Press Release For:
Throes of Progress:
Bob Emser, Jacqueline Moses, Paul Sierra, Kathy Weaver
June 19 – August 7
Opening reception June 19
The artists in this exhibition explore the often negative effects not only on human society but on the planet itself of the notion of progress. Massive industrial technologies have led to unchecked growth, creating an over-engineered planet that no longer supports human, or even biological, values. The show includes paintings by Jacqueline Moses and Paul Sierra, as well as drawings by Kathy Weaver and a selection of three-dimensional works by Bob Emser that relate primarily to flight.
During his 30+ year career, Bob Emser has served as a visiting artist and has taught at several universities, held a tenured professorship, and founded a not-for-profit art center. He has also served as the executive director of Chicago’s international sculpture exhibition, Pier Walk, and as the founder of Chicago Sculpture International. Emser will present a number of his fascinating “model airplanes”, which, in contrast to the typical children’s toys, are very large. Other works also refer to air travel and even rocketry.
Jacqueline Moses has exhibited throughout the region, as well as internationally. Her large-scale oil paintings (many with photographic transfer) depict the global clash of old and new, the negative effects of globalization itself. Some present ominous scenes such as aircraft exploding in fire over placid landscapes.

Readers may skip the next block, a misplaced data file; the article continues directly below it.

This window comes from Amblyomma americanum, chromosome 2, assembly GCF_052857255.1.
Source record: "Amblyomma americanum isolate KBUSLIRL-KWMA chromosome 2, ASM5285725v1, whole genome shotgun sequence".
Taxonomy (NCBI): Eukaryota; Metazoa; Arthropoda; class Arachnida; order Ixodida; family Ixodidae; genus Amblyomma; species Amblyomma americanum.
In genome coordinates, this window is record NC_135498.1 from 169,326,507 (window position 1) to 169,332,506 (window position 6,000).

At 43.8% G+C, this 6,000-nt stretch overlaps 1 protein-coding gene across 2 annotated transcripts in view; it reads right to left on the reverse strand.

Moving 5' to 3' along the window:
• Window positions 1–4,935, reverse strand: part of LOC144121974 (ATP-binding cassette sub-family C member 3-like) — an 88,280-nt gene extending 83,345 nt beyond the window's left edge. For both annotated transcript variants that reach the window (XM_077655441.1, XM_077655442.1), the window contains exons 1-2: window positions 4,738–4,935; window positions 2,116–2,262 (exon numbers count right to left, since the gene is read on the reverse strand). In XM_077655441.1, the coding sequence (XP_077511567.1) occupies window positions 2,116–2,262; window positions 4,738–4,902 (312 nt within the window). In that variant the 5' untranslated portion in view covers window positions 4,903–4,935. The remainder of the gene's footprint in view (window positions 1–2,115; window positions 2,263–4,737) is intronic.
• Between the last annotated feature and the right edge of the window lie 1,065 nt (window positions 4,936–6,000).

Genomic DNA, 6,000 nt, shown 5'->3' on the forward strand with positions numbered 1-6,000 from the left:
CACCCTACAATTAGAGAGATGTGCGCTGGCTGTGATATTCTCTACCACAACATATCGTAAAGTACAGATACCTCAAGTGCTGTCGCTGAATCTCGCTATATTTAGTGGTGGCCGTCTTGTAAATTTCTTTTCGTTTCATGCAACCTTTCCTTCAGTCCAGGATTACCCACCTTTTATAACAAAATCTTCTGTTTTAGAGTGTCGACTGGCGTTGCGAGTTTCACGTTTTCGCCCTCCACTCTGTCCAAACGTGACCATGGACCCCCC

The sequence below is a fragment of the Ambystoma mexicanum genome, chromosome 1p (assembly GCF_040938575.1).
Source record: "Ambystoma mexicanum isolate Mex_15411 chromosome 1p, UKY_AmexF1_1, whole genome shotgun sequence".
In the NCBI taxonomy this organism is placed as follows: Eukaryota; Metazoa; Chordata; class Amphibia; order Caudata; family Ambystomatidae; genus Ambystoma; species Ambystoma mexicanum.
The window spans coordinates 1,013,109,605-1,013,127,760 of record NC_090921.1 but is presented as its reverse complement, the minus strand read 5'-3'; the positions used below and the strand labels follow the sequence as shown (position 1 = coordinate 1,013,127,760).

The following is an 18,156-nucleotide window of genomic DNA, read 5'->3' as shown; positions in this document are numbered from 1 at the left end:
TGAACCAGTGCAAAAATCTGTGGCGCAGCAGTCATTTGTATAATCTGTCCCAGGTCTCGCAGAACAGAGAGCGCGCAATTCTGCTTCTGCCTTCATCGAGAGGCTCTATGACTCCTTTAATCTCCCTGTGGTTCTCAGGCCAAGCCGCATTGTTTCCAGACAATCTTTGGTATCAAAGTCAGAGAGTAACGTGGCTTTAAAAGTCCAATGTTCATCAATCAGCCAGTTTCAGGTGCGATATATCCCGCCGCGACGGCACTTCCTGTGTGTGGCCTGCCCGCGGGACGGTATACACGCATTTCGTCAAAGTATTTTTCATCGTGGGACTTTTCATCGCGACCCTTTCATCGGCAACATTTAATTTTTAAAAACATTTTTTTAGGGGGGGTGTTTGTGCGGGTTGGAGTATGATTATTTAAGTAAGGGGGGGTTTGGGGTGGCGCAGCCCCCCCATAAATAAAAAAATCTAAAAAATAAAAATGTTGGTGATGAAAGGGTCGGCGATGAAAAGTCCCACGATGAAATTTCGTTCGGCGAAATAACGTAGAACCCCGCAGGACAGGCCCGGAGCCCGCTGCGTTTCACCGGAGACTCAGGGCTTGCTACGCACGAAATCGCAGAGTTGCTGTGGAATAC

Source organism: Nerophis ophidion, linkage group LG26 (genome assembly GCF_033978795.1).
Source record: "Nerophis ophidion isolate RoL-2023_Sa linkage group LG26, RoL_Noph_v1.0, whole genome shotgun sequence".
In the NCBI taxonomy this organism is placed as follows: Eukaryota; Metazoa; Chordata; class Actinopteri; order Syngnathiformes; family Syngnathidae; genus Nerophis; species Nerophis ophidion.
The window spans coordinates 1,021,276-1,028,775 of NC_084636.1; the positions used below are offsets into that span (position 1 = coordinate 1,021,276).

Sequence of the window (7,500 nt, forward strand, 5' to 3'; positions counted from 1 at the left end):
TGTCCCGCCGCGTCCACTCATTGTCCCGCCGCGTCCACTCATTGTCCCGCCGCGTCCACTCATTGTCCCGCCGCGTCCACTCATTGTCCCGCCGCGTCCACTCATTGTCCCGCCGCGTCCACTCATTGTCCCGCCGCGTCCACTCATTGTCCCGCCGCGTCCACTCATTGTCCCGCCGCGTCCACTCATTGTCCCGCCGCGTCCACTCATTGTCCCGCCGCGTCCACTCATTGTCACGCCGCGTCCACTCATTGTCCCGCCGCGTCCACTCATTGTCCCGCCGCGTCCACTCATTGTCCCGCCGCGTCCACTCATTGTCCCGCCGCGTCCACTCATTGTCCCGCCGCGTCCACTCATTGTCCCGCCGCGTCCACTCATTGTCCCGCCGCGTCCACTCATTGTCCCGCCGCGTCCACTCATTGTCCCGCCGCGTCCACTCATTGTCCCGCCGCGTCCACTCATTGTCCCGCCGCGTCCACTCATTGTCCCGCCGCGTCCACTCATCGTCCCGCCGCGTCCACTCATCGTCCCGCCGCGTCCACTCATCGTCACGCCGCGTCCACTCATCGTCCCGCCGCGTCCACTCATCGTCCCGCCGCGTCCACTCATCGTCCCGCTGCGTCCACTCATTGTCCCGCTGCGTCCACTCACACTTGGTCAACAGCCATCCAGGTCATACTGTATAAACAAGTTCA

Born in Havana, since immigrating to the United States in 1961 Paul Sierra has participated in numerous group and group exhibitions throughout the country, many of which have explored the contribution of Hispanic artists to American culture. Many of Sierra’s large-scale paintings depict cars that are mangled or burning up as a result of crashes on peaceful country roads, and can serve as eloquent metaphors for the death and destruction which represent the reverse side of our modern love affair with automobiles.
Kathy Weaver has exhibited widely in the area, as well as nationally, and has received many awards for her work. Her large-scale drawings show the toll of violent human confrontation. Weaver’s series “Collateral Damage” explores the effect of war on soldiers and civilians. Some of the drawings depict robot protagonists acting out human dramas.
The exhibition “Throes of Progress” presents much food for thought in a collection of masterful art works created by a highly respected and widely acknowledged group of Chicago area artists.